Common Information Effect
This post discusses Common Information Effect, a default bias in the way teams operate and make decisions that can lead to delay and poor decision making if not actively addressed.
I have a deep interest in promoting effective working relationships and in understanding how these are impacted by human psychology, cognitive bias and leadership skills. One area that comes up a lot for me is Common Information Effect and the negative impact it has on decision making. It is so tied into the work Through Technology does with our customers that we now cover it in staff training and I thought I would share it more widely here.
What is Common Information Effect?
When a team meets up, everyone brings their own information to the meeting. Some of this is unique information that only they know, and some of it is Common Information, which the group already knows.
If you have structured your team correctly, you will have a mix of skills and backgrounds needed to address the different challenges that the team faces. This means it is the Unique information which is of highest value. But our human behavioural biases mean that if unchecked, this value is lost amid discussion of common information, leading to delay and poor decision making.
This is called Common Information Effect. Humans by our very nature seek agreement, consensus, and positive affirmation from each other, and as the Venn Diagram shows, it is the Common Information that provides this. We are also naturally driven to “be seen to make a contribution” and “Add Value” in work we are engaged in.
Is more likely to be raised in discussions
Will instantly be re-enforced by agreement from others in the group
Is more likely to be remembered after the meeting
Is more likely to be perceived as credible (due to wider consensus and shared experience)
Therefore, overshadows unique information in group decision making.
Why should you care?
As a leader, you need to get the best advice possible. What common information effect highlights is the risk of listening to consensus, and not making sure that individual, experienced and expert views get heard and prioritised over those bringing only common information and “making a contribution for its own sake”.
As a digital and technology professional, you will wish to ensure that recommendations based upon expertise and experience are listened to and fully considered (whether they are yours or come from others in your team).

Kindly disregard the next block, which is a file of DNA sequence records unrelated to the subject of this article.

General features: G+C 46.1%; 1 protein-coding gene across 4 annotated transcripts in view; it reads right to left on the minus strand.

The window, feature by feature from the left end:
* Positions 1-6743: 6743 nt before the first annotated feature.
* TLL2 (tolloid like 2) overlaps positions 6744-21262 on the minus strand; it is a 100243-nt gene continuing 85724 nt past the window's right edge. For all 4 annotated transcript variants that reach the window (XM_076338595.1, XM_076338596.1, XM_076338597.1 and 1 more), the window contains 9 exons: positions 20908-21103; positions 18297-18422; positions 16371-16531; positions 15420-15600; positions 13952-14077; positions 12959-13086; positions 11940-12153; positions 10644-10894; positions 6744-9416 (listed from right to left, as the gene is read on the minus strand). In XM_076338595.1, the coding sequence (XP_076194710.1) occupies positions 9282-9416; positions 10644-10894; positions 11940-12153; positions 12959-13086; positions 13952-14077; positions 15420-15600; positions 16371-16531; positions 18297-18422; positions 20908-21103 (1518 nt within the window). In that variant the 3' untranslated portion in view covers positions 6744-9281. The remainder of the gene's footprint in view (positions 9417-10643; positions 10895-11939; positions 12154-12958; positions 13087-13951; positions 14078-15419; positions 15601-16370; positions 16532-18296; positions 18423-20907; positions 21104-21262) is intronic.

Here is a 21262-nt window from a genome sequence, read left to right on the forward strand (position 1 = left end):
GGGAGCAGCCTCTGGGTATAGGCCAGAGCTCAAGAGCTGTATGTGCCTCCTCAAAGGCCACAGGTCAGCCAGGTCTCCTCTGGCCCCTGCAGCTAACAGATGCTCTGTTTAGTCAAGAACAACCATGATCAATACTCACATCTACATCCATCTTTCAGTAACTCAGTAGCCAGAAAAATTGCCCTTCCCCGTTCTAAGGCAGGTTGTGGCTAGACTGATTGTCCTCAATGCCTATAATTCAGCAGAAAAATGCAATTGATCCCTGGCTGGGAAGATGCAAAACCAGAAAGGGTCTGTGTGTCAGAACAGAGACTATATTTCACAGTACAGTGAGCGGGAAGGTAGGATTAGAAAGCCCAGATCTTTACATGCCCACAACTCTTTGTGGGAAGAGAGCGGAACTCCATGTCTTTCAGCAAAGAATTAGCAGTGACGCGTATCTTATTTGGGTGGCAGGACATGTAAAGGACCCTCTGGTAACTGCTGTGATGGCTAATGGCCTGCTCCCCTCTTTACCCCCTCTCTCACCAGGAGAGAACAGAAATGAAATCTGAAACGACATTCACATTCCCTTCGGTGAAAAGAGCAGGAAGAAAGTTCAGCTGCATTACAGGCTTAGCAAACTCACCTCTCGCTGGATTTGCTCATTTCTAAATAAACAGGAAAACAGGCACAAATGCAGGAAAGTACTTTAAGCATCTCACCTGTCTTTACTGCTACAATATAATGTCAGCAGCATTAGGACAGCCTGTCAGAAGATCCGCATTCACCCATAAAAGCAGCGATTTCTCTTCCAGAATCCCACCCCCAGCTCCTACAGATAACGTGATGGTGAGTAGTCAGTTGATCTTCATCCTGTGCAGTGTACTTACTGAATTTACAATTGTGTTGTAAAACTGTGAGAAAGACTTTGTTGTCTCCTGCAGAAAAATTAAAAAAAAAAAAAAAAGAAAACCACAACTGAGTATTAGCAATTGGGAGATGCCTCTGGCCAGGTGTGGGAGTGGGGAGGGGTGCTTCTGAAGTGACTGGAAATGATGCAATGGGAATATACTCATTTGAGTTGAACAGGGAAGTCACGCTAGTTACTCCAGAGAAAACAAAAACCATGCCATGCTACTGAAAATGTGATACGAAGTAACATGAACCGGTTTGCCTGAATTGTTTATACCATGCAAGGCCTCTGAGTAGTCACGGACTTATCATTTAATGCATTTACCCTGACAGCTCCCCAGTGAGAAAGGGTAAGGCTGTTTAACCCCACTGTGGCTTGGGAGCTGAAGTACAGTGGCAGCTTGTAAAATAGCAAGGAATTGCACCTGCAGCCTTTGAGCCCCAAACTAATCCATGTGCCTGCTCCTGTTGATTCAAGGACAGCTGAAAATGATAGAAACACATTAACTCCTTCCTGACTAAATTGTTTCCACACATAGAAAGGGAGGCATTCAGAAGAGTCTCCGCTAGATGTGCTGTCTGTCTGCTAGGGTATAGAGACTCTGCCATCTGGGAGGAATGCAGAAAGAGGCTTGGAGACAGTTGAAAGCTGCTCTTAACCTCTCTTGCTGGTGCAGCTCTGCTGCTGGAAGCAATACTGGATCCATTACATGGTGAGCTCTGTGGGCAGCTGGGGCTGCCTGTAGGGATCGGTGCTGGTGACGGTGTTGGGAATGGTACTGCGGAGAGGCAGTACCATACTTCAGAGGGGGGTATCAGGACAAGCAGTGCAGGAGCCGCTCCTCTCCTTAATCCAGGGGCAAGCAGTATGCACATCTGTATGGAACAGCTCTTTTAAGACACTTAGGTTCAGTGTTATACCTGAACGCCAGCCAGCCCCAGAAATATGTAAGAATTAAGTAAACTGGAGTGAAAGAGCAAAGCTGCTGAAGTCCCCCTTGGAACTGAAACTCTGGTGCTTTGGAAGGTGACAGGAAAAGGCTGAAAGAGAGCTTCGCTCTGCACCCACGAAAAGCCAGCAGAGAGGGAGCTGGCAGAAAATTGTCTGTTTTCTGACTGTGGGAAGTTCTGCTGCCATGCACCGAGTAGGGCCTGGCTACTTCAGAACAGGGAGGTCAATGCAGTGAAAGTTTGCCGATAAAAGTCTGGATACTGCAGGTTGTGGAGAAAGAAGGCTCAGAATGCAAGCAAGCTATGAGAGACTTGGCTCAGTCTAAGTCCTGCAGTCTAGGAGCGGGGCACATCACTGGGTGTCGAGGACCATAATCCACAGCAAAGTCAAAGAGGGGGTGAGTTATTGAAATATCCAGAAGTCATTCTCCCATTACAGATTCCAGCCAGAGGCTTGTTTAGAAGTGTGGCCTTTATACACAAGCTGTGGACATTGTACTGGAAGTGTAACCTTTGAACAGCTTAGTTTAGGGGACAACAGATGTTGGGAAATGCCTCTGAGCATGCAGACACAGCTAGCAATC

What can you do about it?
As a Leader:
Understand who has real tangible expertise and experience to bring to bear on decisions versus those only contributing common information.
Educate your direct reports on Common Information Effect and ensure your team are aware of each other’s expertise and experience
Encourage your team to think about the “problem to be solved” not the “decision to be made”.
Encourage your team to rank-order alternatives, rather than deciding a upon single preferred option and excluding all else. This draws out unique information.
Limit meeting size and participation to focus conversation on those with either the expertise to contribute or the power to decide.
Actively listen, making sure that those with unique information have the opportunity to contribute and alerting the group to it when it arises.
As a Digital & Technology Professional:
Beware of making “Contribution for contributions sake” and of the risks in the Bullsh*t Continuum.
Make others aware of your credentials when offering unique information. E.g., “When I had this problem at Company X, we solved it like this”.
Help bring the right people into the discussion. If you have an expert in your team, invite them along or – if that is inappropriate – canvas their opinion in advance and present it citing their experience/expertise.
As specialists in Solution Integration, Assurance and Transformation programmes, we must ensure that the expertise in our customers, their third-party suppliers and our own teams is brought to bear to solve our customers’ problems. Understanding the Common Information Effect is therefore a key learning for our teams and something we want to share with others.
 This is not a new idea, see Stasser and Titus (1985); Gigone and Hastie (1993) and Larson et al (1996) for academic references and supporting studies